Inflation Reduction Act (IRA) of the US

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    • The European Union has recently expressed its concerns regarding the USA’s new green energy subsidy package.

    What is the U.S. Inflation Reduction Act?

    • It is a $430 billion package of federal spending, tax breaks, credits, and levies that are aimed at fighting climate change and reducing healthcare costs and making large corporations pay their fair share in taxes.
      • It is a scaled-down version of USA’s Build Back Better plan which did not get approval.
    • It aims at bringing down inflation.
      • It is the biggest climate action package in U.S. history for climate-focused funding and investments aimed at cutting emissions by around 40% below 2005 levels by 2030.
    • Healthcare-related provisions: the Act extends expiring Medicare subsidies to 13 million Americans and aims to bring down the cost of prescription drugs for which Americans pay two to three times more than citizens of other countries.
    • Tax code: The Act also aims to make the U.S. tax code fairer and points out that the top 1% of earners are estimated to evade $160 billion in taxes each year. 
      • The IRA imposes a minimum tax of 15% on America’s wealthiest and most profitable corporations.
    • IRA combines climate action goals with industrial policy aiming to transition to clean energy by incentivizing local manufacturing of renewable energy components. 
      • It also seeks to reduce American reliance on China for materials and components for the clean energy industry.
    • Electric Vehicles (EVs): Transportation accounts for a quarter of America’s greenhouse emissions. 
      • To promote the use of electric vehicles and to secure domestic supply chains for their manufacturing, the federal tax incentive policy for EVs has been changed.
        • Now, only passenger EVs assembled in North America (U.S., Canada, and Mexico) are eligible for a $7,500 tax credit incentive. 
    • Renewable energy: It provides a tax credit of 30% of the cost of building or upgrading factories for renewable energy components and gives extended new production and investment credits for renewable energy generation from sources such as solar, wind, hydrogen, and nuclear technologies.
    • Power costs: The package offers 10 years of consumer tax credits to make American homes energy efficient and clean energy dependent, making heat pumps, solar panels, and so on affordable.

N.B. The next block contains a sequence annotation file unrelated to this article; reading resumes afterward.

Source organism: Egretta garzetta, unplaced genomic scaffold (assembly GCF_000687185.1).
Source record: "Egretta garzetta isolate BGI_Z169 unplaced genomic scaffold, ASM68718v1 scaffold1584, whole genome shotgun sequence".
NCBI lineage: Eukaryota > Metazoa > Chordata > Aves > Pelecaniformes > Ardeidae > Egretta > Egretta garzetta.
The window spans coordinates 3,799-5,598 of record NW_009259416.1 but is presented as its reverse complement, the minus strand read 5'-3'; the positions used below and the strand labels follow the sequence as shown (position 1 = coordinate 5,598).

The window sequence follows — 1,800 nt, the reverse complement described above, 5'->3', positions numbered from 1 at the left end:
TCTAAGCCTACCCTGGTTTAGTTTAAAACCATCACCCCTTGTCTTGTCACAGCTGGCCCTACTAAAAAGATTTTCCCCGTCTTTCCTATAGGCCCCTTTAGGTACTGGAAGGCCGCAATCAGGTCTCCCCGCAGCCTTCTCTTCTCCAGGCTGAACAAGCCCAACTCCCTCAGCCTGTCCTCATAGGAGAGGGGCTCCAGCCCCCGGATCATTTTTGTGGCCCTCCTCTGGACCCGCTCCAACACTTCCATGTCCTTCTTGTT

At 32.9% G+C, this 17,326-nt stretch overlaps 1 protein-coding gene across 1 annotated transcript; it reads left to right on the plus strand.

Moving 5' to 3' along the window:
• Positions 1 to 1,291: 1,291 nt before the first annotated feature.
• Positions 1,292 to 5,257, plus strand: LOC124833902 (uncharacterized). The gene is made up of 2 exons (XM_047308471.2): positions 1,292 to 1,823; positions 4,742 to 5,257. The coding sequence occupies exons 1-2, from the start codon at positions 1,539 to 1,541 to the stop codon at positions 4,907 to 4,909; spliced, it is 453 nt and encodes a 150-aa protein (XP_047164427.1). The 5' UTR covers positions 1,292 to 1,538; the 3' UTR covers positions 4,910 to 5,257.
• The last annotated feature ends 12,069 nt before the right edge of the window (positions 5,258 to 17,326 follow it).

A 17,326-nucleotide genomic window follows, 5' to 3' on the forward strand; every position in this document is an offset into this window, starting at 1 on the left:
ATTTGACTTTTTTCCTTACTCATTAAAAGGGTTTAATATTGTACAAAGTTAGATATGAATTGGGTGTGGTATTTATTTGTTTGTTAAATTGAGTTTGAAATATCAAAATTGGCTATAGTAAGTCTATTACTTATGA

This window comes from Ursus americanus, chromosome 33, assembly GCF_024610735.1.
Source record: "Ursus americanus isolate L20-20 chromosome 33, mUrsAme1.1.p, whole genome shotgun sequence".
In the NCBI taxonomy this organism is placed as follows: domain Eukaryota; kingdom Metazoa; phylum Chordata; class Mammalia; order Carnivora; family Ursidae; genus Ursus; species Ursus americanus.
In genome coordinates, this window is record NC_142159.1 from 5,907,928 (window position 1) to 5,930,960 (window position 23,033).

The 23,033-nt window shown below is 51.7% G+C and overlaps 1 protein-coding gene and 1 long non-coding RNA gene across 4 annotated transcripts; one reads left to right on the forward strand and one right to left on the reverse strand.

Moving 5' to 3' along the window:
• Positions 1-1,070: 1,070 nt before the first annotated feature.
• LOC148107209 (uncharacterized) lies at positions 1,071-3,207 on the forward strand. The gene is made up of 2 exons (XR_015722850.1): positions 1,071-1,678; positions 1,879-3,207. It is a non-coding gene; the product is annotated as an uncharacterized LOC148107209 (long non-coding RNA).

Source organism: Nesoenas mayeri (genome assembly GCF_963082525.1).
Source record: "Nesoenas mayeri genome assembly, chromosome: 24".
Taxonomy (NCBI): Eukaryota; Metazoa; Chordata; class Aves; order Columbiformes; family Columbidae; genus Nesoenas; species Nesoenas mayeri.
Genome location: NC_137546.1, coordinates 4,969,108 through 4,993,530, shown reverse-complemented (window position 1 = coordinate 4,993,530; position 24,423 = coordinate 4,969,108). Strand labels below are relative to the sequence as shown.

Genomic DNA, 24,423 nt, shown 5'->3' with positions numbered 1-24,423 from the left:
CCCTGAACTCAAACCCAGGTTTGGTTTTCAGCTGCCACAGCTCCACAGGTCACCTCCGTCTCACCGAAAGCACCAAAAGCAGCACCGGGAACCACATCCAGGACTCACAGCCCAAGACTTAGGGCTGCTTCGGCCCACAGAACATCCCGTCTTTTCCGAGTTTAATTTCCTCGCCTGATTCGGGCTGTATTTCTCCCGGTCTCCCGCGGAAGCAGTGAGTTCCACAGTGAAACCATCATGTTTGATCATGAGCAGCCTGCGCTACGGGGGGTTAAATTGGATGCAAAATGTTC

Challenges and Concerns  

    • UN climate targets: Europe’s high energy dependence on Russia led to energy shocks in the wake of the Russia-Ukraine war which is leading to energy shortages, and skyrocketing power prices.
      • EU countries also need to meet their declared UN climate targets.
    • Discriminatory Act: IRA tax credits and subsidies to EVs and other green product makers in North America and free-trade partner countries put European companies at a disadvantage and may push them to move critical parts of their supply chains to America.
    • Components: EU countries are worried their companies will suffer because of U.S. tax breaks for components used in renewable energy technologies like electric cars on condition they are made in North America.
    • Violation of WTO rules: EU countries consider that 200 billion euros of the U.S. subsidies are tied to locally produced content provisions that potentially violate World Trade Organization (WTO) rules.
    • EU state aid rules in their current form prevent member countries from offering similarly generous tax breaks to companies looking to set up factories. 
    • Other markets: South Korea is also concerned that its carmakers will not be eligible for the U.S. tax breaks.

    Conclusion and Way forward

    • Exemptions: The need of the hour is to secure exemptions along the same lines as those already granted to Canada and Mexico.
    • There is a possibility of solutions through the EU-U.S. Trade and Technology Council meeting.
    • Europe can file a complaint at the WTO: But there is resistance from traditionally free-trade-friendly nations such as the Netherlands and Sweden.
    • Recovery fund: There are around 200 billion euros in EU pandemic recovery funds which are available and could be repurposed to support industry.
    • Cross-border projects: European governments can also pool resources to subsidise cross-border projects deemed to be in the broader EU interest. 
    • Fit for 55: The EU’s own new green plan ‘Fit for 55’ is targeting to cut CO2 emissions from cars by 55% and vans by 50% by 2030 and all emissions from cars by 2035. For this, it will need to significantly increase its uptake of electric vehicles. 

    Source: TH